While many Eagle County trails are now open, elk calving closures in Vail are in effect for a reason
Partying in Avon on Saturday, April 14, Nottingham Park revelers weren’t celebrating the end of the ski season.
They were ringing in the start of the mountain biking season.
This year, the trails in Avon opened on the same day the mountains closed, April 15.
In the West Avon Preserve, a 478-acre parcel of town-owned open space on the north side on I-70, trails including the iconic Lee’s Way Down mountain biking trail are now open and can be accessed from the trailhead on Beaver Creek Point road, which has a limited amount of parking available. At the bottom of the West Avon Preserve, parking is also available on the end of Nottingham Road.
Trails in the West Avon Preserve can also be accessed from the O’Neal Spur Pocket Park in Wildridge at the intersection of at Old Trail Road and O’Neal Spur.
EDWARDS AND EAGLE TRAILS
In Edwards, the Knob Hill trail also opened on April 15. It’s located on the east side of Winslow Road, just across from Filly Drive, and parking is available at the community center at the corner of Winslow Road and Singletree Road in Edwards.
From the Knob Hill trail, you’ll see into the West Avon Preserve and the Wild West Ridge trail, which also opened on April 15.
The trails in and around the town of Eagle are now open as well, offering more than 100 miles of soft surface singletrack.
Popular favorites include the Pool and Ice Rink trail and Haymaker trail, which is used for the high school state championship mountain bike race and has both a pump track and a BMX track located near its trailhead on Brush Creek Road.
Cruising through town, you can use singletrack sidewalks to get around in the Eagle Ranch area, the singletrack sidewalks were recently expanded and offer an alternative to pavement for those looking to connect from one area to the other. The singletrack sidewalk trails are great for beginners and can be used to travel between trailheads for those looking to get around town on their bikes.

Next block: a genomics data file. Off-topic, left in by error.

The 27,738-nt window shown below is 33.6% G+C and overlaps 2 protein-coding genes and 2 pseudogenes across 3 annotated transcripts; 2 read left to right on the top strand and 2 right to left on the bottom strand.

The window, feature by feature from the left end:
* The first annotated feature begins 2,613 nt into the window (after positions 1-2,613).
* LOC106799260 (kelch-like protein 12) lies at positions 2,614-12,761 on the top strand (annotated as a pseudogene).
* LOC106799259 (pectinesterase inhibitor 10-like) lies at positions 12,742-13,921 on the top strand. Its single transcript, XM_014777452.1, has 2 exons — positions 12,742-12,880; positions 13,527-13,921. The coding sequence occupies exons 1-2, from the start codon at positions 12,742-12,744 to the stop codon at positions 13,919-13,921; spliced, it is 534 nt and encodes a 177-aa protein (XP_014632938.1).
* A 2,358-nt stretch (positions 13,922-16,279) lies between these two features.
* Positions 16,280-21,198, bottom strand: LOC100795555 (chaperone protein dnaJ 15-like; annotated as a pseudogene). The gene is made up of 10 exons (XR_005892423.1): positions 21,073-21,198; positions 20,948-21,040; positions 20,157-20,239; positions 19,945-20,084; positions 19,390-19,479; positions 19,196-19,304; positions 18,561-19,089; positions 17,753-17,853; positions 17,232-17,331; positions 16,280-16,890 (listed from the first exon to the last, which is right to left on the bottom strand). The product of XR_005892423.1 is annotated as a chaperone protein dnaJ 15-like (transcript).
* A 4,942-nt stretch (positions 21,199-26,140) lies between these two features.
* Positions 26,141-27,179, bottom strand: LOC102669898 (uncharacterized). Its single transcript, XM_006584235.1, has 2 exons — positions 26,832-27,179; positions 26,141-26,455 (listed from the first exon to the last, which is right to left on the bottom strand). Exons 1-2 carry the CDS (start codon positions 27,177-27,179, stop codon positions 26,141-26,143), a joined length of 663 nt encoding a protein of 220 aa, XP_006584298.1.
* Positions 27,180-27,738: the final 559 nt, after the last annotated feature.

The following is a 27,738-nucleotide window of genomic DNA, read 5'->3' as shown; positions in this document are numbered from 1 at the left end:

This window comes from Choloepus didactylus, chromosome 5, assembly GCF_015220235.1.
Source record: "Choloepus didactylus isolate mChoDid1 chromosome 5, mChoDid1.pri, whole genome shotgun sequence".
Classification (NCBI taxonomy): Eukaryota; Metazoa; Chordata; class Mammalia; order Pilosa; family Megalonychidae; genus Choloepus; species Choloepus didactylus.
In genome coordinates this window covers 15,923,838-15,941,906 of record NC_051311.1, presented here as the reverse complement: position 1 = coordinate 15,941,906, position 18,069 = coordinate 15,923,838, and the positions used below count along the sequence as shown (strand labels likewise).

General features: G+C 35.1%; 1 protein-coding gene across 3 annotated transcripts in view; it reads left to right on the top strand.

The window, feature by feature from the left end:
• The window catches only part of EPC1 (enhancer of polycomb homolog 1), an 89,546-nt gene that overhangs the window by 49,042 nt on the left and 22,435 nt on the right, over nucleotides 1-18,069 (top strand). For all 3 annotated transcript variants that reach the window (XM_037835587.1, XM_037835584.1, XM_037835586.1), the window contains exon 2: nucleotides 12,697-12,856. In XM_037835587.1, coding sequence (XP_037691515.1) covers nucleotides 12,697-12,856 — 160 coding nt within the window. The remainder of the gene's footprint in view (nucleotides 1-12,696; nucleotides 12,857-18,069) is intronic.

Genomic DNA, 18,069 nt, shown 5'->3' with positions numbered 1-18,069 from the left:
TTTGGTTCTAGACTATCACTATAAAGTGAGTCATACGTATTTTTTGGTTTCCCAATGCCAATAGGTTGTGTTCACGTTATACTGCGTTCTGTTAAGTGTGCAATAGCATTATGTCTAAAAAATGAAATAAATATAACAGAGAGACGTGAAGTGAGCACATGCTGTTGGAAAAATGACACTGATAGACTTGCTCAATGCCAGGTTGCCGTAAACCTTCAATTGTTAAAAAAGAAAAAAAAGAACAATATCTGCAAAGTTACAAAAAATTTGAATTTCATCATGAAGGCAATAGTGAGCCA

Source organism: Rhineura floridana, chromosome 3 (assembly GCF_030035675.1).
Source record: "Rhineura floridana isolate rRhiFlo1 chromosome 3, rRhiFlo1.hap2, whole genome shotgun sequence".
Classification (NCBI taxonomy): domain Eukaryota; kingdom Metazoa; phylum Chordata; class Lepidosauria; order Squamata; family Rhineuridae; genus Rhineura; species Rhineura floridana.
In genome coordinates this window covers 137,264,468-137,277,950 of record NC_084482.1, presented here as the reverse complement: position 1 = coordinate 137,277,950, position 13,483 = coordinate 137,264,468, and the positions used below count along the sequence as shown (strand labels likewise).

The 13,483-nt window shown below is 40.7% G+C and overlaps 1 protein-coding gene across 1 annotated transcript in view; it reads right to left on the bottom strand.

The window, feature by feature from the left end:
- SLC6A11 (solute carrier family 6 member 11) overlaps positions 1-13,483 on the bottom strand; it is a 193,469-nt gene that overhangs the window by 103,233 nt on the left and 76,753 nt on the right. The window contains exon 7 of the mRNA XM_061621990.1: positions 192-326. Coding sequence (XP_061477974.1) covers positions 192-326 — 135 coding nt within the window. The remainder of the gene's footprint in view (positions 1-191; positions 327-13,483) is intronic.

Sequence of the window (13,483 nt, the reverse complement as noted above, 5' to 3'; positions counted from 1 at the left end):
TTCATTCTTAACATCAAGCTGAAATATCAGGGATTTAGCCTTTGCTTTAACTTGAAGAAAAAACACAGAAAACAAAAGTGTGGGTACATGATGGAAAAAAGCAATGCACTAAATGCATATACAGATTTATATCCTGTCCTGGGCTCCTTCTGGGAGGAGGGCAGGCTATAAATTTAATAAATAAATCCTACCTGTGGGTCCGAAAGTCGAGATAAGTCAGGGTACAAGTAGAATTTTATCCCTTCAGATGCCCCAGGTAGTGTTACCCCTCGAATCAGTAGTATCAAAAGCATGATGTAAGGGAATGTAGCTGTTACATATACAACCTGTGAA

A portion of the singletrack sidewalks in Eagle Ranch can be ridden by those attempting to connect from the trailhead at the Eagle Pool & Ice Rink off Brush Creek Road, which has ample parking, to the trailhead at Arroyo Drive, which accesses popular trails including Second Gulch, Third Gulch and Bailey’s.
While in the Second and Third Gulch areas, check out Eagle’s newest trail, the LOV connection, which connects the Third Gulch trail to the nearby Abrams Creek trail.
Some trails closed
Elk populations are in decline from Vail Pass to Aspen. It’s currently elk calving season, and protecting those declining herds of elk means respecting the trail closures that are in place.
While many trails downvalley opened on April 15, closer to Vail that date also marked the closing of some trails for wildlife. In Vail, the North Trail system, the Son of Middle Creek trail and the Buffehr Creek trail closed on April 15 and will re-open on June 20.
Vail resident David Ruttum lives near the North Trail and the Buffehr Creek trail and said he saw two elk cows with eight calves on the North Trail on Wednesday, April 11, just four days before the closure is to go into effect.
“I will respect the closure rule and hope everyone else does, as well,” Ruttum said.
The closure dates are based on the best available science in an effort to match the elk calving season, according to the U.S. Forest Service.
“Mother Nature doesn’t always follow those dates, but we try to have something consistent so people understand and know that April 15 is the time they need to start staying away,” said Aaron Mayville with the U.S. Forest Service.
Ruttum said he had never seen elk in the area before, and was skeptical of the claim that the area was important to elk calving.
“Seeing the elk there at that time, just as the closure was going into effect, made me realize how legitimate this closure is,” Ruttum said.
Mayville said while the Forest Service has enforced the closures in the past, the most effective enforcement comes from residents and neighbors like Ruttum, who can explain to would-be offenders that elk are in the area, elk populations are suffering in Eagle County and the closures are in place for a reason.
“We can send people up there to write tickets and citations, but the far more effective strategy is getting the word out among neighbors and the community, so people can hold each other accountable,” Mayville said. “The added benefit is the community coming together around a cause that’s important to everybody, and that’s what we’ve been seeing with these closures.”
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